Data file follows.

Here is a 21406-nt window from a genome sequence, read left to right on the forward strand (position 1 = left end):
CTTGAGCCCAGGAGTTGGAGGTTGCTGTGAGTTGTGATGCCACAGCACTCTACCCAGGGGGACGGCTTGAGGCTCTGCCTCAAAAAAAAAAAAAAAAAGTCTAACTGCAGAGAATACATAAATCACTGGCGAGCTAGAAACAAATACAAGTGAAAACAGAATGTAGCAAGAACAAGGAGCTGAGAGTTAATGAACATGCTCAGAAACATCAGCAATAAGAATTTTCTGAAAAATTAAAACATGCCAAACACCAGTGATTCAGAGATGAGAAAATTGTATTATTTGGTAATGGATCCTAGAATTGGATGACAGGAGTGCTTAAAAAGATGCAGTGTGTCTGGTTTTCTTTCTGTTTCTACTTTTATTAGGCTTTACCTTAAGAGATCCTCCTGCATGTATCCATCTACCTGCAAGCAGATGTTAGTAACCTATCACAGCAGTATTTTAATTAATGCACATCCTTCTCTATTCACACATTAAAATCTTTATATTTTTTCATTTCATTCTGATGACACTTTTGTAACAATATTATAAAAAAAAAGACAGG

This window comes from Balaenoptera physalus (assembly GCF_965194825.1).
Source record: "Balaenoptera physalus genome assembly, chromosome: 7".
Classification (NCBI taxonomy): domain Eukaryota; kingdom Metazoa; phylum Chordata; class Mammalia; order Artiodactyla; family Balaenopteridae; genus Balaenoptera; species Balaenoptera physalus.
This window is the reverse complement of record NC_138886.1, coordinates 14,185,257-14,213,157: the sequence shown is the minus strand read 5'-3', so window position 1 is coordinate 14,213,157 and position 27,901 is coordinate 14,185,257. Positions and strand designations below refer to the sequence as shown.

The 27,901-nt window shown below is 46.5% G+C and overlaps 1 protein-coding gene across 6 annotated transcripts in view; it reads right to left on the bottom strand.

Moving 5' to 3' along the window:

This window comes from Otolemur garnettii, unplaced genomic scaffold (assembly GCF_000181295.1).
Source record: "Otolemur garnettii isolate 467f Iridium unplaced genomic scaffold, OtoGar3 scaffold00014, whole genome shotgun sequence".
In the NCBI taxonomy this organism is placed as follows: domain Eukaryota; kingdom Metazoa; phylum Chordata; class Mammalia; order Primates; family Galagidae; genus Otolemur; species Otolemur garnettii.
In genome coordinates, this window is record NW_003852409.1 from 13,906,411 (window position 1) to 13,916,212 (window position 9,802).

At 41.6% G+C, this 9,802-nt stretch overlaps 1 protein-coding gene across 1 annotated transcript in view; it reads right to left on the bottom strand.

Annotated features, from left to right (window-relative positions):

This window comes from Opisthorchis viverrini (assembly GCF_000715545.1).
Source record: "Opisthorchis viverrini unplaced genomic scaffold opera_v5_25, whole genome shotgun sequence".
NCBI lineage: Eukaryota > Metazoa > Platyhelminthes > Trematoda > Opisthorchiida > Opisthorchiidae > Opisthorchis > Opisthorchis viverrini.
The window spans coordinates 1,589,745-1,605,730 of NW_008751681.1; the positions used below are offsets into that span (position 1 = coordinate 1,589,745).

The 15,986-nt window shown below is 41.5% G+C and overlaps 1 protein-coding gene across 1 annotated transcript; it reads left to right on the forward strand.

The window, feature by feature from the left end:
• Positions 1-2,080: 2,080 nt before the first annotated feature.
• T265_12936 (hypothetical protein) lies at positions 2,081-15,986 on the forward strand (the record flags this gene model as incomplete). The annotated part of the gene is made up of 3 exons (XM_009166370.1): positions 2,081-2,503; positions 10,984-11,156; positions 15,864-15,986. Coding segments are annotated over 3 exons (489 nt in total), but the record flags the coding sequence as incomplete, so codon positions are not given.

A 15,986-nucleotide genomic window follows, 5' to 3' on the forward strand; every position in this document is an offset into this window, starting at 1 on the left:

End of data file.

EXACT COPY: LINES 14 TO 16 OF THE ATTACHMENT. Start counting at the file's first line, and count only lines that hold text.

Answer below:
Annotated features, from left to right (window-relative positions):

This window comes from Opisthorchis viverrini (assembly GCF_000715545.1).
Source record: "Opisthorchis viverrini unplaced genomic scaffold opera_v5_25, whole genome shotgun sequence".